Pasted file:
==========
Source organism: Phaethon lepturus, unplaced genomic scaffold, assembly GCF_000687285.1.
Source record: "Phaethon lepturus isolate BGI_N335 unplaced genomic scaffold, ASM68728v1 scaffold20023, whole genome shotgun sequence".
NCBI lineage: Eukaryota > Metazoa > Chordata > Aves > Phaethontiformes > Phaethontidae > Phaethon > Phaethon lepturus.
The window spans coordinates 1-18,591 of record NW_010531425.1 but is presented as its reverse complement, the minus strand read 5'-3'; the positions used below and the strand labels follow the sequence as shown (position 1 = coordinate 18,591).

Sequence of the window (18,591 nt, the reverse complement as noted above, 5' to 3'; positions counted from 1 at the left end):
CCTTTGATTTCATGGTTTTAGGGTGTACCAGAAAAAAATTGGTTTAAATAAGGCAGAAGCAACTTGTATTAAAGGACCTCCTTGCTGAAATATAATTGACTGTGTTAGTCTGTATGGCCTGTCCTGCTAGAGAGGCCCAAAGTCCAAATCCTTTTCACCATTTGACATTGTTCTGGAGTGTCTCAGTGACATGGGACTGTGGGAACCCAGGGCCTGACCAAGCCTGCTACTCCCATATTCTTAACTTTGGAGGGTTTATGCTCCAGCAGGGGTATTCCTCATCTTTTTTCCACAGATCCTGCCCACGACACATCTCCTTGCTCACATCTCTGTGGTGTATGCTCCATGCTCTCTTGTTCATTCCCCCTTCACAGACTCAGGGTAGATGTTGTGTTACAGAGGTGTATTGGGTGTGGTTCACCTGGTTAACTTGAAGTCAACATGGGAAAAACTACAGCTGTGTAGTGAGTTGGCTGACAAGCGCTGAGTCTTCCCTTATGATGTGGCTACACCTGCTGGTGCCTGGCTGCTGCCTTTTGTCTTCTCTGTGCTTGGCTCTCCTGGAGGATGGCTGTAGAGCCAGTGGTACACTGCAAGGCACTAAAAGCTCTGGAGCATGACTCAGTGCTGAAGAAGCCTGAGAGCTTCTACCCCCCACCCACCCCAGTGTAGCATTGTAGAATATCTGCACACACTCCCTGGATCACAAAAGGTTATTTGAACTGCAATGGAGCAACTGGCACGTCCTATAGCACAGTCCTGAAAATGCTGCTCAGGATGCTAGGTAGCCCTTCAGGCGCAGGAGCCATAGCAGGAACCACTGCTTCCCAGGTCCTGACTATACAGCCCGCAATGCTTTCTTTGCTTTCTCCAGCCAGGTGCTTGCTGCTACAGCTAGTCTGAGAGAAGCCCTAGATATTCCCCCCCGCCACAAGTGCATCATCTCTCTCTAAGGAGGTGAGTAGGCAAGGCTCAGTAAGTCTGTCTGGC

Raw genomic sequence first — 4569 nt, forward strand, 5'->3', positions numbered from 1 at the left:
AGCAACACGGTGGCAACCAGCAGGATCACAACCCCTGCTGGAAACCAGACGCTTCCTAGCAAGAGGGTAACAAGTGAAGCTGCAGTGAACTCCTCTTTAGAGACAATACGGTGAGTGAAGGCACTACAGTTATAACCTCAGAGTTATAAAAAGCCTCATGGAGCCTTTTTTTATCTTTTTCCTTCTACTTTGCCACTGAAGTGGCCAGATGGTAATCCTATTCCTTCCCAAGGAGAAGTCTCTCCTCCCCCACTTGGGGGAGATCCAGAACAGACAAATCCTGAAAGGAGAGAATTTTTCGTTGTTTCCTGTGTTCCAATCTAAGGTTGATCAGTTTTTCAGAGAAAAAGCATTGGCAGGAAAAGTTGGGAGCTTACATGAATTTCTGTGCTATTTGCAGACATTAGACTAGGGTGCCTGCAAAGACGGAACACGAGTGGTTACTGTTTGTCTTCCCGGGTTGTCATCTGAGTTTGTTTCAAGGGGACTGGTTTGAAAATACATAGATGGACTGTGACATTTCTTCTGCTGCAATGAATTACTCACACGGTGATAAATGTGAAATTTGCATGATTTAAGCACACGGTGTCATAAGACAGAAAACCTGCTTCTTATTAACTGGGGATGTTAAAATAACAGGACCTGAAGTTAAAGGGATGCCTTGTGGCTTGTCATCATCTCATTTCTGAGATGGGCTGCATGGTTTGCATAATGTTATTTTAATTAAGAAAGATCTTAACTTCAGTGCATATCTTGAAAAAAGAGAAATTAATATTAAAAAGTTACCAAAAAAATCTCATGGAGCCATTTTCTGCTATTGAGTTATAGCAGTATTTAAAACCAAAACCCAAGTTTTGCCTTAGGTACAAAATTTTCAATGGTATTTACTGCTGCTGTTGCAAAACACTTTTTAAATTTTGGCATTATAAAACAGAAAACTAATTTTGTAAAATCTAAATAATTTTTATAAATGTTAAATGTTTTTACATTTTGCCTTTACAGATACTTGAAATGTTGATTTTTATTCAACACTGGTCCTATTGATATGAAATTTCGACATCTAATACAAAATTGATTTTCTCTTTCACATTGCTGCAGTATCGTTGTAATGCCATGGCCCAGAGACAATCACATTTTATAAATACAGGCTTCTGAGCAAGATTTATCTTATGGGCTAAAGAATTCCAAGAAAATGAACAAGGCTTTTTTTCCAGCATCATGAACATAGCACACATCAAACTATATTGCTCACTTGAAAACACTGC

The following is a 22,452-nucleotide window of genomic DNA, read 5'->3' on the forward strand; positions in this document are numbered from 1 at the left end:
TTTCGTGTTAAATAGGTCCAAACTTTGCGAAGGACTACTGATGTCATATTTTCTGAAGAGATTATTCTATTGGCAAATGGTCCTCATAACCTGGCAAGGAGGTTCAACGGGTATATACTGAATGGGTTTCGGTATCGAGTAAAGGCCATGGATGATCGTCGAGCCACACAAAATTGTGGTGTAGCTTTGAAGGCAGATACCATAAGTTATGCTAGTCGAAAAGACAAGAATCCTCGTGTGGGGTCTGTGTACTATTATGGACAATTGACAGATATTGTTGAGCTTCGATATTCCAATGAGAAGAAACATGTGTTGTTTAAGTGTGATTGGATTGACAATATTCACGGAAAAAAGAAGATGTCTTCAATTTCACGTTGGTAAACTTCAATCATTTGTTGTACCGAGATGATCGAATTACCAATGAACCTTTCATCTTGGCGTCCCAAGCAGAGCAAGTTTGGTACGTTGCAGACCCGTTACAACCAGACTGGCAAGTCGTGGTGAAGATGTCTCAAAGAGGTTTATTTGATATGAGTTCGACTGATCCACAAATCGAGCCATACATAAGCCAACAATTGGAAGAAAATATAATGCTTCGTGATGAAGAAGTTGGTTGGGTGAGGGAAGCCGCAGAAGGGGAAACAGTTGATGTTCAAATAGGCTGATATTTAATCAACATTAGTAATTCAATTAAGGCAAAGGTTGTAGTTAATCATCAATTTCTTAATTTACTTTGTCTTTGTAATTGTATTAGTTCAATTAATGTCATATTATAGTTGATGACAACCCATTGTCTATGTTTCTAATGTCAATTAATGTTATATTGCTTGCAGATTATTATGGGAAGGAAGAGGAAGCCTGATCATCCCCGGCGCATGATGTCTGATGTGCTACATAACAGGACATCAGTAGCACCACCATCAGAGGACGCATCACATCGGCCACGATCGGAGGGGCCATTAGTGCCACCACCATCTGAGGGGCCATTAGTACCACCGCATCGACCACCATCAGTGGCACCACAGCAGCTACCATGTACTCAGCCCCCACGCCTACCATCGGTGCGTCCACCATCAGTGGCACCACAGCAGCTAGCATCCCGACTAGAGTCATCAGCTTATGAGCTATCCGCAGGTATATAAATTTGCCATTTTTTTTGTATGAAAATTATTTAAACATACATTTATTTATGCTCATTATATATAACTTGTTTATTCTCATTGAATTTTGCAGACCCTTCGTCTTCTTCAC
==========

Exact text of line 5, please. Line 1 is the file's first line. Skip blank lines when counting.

Sequence of the window (18,591 nt, the reverse complement as noted above, 5' to 3'; positions counted from 1 at the left end):